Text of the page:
I like to have a serene work place. It can be in various places so long as there is harmony and a peaceful atmosphere. I've written in coffee shops and jotted notes down while the music played at the Latin Quarter Bistro. I've walked the sea-wall in Stanley Park and sat on a bench over looking the Bay to write. I've even dashed out a few lines while riding home on the bus. But my favorite (and most productive) work places are usually in a special, quiet place with beautiful surroundings and no interferences so I can hear the Muse speak.

When I am in Athens, this is often where I write: In Christina's courtyard. I've planned scenes and plotted stories here in this lovely courtyard. Usually I go out there first thing in the morning with my breakfast: some little toasts, yoghurt and fruit, my journal, my notebook, sometimes the morning paper. I love this courtyard and have many happy memories of sitting here with friends. When Roberto was alive we often sat here together, me writing notes, he reading. Or we'd just talk and discuss my novel's progress, or make plans for the day or reminisce about our past adventures. That last times I saw Roberto it was in this courtyard. So whenever I'm there, sitting alone contemplating, I can feel his spirit near.
I'm often a solo traveller. So when I go out for my evening I choose a particularly appealing place -- usually a taverna by the sea. I take my journal and sometimes my notebook, order my dinner and a carafe of red wine and enjoy the solitude and serenity of the scenery.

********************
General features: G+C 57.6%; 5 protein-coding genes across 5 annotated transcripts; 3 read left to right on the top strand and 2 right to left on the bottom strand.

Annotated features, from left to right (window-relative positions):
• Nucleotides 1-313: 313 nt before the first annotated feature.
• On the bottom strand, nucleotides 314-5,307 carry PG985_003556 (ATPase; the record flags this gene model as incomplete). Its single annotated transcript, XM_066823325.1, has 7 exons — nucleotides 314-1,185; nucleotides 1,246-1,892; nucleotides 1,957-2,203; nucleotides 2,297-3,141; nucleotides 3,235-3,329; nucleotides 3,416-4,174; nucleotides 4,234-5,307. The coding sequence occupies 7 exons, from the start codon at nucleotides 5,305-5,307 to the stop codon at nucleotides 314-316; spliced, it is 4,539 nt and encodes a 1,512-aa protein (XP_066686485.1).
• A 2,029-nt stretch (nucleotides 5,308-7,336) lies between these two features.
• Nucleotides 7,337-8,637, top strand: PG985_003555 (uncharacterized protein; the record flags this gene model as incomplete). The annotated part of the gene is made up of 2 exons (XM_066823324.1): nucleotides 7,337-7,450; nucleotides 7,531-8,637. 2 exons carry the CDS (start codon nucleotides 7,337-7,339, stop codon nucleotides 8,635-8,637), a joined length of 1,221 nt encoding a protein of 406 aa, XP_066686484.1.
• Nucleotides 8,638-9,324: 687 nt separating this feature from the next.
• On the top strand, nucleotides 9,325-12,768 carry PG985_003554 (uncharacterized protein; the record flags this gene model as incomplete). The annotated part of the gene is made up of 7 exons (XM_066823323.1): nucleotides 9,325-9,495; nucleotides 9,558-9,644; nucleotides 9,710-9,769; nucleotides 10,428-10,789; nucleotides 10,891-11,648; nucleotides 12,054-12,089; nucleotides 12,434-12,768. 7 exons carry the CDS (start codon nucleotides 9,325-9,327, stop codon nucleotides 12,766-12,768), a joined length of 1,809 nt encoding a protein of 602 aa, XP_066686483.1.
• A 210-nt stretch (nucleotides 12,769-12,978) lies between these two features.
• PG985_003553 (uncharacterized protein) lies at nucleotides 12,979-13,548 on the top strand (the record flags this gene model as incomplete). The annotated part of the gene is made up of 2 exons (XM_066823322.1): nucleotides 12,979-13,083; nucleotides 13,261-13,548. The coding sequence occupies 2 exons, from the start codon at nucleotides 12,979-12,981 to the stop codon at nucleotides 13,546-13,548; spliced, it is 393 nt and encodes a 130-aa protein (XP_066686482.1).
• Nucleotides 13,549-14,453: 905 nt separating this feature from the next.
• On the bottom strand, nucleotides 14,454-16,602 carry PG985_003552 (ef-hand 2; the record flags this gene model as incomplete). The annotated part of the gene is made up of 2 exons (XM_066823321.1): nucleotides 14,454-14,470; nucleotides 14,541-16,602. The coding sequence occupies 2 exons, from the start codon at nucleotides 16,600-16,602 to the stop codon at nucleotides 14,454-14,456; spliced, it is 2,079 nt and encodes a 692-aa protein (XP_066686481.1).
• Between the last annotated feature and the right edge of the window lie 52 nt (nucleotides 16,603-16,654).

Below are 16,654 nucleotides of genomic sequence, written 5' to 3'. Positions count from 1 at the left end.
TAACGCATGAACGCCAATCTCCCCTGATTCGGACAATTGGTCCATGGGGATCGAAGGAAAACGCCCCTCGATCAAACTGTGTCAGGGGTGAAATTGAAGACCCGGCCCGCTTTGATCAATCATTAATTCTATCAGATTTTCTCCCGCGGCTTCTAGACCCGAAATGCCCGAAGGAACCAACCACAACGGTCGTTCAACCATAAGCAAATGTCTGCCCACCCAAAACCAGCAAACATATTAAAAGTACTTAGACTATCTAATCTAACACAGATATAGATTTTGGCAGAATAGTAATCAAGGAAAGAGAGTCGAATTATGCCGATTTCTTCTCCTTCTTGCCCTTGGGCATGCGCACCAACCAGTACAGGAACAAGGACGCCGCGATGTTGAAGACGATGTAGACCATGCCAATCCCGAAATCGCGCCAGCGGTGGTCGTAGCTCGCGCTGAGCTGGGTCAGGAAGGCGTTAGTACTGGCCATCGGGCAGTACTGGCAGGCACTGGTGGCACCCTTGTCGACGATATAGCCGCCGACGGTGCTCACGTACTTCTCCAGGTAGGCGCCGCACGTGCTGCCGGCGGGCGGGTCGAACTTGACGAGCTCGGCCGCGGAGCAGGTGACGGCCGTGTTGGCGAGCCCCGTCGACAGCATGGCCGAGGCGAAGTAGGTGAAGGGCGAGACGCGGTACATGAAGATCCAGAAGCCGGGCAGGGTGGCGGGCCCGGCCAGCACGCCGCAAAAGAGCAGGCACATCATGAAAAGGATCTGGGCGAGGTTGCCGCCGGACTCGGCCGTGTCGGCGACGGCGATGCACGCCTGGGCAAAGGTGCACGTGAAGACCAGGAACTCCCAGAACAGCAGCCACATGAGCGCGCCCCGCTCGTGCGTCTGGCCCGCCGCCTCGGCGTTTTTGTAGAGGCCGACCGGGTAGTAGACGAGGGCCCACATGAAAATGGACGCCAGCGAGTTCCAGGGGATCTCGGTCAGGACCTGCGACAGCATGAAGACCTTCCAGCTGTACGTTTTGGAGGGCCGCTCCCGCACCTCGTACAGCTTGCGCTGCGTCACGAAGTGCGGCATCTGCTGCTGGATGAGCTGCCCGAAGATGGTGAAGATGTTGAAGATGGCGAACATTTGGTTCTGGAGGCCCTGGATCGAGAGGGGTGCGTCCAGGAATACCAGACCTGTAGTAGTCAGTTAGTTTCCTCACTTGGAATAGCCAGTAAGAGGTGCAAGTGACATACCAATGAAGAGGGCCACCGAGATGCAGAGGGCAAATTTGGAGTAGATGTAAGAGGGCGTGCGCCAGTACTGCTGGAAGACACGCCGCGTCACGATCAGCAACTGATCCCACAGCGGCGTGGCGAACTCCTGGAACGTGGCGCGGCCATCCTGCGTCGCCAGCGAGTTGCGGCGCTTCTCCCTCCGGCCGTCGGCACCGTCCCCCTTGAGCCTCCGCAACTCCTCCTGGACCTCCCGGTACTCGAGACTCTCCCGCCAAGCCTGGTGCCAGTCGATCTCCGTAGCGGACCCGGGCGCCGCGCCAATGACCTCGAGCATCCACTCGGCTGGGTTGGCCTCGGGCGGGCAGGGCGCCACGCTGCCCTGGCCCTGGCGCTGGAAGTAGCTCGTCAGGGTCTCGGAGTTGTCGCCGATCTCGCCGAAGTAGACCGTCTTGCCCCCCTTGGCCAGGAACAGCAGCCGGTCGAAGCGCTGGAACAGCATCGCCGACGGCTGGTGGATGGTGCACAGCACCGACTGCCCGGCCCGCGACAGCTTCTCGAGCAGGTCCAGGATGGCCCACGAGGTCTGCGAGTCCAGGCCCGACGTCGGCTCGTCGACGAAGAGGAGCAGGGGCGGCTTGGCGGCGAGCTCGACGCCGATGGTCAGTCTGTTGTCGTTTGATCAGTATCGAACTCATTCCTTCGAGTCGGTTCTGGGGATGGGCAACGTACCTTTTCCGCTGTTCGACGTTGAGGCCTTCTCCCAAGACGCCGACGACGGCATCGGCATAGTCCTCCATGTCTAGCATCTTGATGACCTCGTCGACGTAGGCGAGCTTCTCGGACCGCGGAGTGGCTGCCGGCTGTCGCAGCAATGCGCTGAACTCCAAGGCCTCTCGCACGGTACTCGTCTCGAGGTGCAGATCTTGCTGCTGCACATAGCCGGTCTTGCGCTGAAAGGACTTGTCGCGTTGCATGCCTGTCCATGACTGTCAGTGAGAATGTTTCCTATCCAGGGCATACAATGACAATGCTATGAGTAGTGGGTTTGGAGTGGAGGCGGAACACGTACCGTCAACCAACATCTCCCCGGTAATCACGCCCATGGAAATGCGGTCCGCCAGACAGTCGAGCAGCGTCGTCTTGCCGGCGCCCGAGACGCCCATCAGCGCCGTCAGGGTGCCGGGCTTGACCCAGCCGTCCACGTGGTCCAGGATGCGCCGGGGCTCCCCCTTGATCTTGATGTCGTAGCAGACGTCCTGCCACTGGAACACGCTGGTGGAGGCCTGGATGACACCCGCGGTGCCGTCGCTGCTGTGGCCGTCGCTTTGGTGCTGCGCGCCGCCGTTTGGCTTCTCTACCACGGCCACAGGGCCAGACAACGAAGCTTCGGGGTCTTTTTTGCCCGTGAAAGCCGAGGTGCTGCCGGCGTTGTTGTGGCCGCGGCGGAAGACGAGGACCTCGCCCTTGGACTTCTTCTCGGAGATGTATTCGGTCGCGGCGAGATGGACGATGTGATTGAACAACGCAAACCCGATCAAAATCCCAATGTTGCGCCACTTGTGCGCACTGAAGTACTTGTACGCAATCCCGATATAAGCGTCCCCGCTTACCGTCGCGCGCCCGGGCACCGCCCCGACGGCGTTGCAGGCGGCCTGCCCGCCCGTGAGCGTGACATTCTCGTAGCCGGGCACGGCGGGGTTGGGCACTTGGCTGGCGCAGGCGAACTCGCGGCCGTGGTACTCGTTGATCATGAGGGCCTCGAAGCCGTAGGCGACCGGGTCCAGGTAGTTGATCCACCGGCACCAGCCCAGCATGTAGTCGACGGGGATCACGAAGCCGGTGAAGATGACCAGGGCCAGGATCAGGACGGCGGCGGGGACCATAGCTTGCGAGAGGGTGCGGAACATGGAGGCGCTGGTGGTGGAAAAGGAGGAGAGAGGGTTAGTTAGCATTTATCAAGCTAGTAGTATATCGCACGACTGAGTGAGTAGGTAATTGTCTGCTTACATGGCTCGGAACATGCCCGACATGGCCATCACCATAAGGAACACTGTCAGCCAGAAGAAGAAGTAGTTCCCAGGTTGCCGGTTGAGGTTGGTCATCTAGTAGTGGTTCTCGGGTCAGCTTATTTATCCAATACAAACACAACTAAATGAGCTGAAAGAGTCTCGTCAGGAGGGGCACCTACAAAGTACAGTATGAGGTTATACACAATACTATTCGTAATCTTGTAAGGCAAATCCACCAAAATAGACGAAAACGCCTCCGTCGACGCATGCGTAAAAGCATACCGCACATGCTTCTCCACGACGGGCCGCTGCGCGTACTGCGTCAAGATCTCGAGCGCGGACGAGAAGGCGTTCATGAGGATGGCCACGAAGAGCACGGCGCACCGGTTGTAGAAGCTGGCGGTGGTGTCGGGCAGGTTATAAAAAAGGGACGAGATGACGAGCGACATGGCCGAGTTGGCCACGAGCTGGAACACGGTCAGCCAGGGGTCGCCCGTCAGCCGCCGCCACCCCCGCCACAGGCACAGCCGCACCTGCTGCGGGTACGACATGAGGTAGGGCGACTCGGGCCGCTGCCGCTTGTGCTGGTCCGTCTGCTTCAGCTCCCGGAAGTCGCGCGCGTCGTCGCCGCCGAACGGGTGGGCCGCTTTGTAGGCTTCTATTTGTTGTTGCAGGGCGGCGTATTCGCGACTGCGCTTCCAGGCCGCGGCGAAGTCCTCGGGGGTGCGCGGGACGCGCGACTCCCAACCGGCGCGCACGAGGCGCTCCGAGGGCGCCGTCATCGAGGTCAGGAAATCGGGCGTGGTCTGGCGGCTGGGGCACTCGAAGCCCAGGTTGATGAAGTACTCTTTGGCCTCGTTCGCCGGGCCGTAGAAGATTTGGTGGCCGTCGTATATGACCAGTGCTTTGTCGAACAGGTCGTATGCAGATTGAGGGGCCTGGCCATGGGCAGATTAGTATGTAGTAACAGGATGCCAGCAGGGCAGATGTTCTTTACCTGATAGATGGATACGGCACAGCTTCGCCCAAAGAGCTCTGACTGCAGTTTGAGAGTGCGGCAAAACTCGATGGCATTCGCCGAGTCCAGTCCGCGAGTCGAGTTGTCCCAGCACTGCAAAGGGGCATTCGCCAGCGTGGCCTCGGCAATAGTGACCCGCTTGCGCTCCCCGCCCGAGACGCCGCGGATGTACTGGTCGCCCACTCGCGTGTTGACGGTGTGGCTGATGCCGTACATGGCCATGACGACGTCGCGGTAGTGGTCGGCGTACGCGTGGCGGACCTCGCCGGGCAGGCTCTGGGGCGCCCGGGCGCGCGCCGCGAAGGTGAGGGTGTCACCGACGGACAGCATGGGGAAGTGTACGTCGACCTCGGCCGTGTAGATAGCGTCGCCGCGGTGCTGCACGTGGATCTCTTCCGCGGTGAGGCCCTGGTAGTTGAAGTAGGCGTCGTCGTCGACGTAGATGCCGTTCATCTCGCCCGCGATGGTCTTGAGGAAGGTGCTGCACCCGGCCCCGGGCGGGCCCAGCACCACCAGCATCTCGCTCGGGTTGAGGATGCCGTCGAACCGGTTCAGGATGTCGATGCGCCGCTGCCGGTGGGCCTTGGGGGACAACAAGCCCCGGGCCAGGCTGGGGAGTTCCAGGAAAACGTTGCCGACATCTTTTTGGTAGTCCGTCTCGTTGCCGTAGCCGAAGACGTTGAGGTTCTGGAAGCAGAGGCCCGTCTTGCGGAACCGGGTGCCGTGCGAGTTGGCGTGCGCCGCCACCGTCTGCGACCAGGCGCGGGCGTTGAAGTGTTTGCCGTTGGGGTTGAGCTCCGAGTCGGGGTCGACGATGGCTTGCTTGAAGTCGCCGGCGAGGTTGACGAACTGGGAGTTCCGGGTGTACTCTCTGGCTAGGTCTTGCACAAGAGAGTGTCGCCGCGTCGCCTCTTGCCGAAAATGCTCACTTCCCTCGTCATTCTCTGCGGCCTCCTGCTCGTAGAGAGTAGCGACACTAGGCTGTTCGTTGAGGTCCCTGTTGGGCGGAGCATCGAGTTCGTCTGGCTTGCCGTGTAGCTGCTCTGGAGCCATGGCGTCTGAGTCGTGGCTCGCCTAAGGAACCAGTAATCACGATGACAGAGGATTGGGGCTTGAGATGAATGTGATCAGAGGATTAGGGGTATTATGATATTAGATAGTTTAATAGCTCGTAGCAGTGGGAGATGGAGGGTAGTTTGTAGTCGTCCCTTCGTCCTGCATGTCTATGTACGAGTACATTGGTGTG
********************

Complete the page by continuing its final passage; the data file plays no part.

This is one of the places where I ate dinner and wrote journal notes last summer in Naxos at Plaka Beach. You never feel entirely 'alone' if you have your journal with you!

It's important, when I'm seriously into my work on the novel (or any other writing project) to have a work space that is reasonably uncluttered with few distractions. In my bedroom, where I work at home, I have many pictures and objects around that remind me of Greece and, in particular, of Alexander's world. I even made this screen saver with his pictures. My bookshelf is nearby, and I also have another wall with a poster-board on which I have written the current events of whichever part of the novel I'm working on. As I finish writing those scenes, I scrub them off the board. That way I can clearly see my progress.

Usually, when I'm in a writing frenzy, it doesn't take long before my work spaces is full of junk, papers, tissues, pens and other paraphanalia. But once I come to the end of the piece I'm working on, before starting anew, I clean everything up so I'm not distracted by the mess. Behind the stand with my current notes is a little reminder to myself with a picture of Alexander. It says:
ALEXANDER IS THE BEACON, THE LIGHT THROUGH WHICH I SHALL ACHIEVE SUCCESS. On the cork board are various notes to myself about the novel: correct spelling of names, bits of research information, words of wisdom, and a postcard from Lesbos of the statue of Sappho. She's one of my Muses. The photo above is one of Georges Meis's lovely photographs of an old Greek house. And the calandar is made by my friend Patrick of photos he took on our visit to Chile.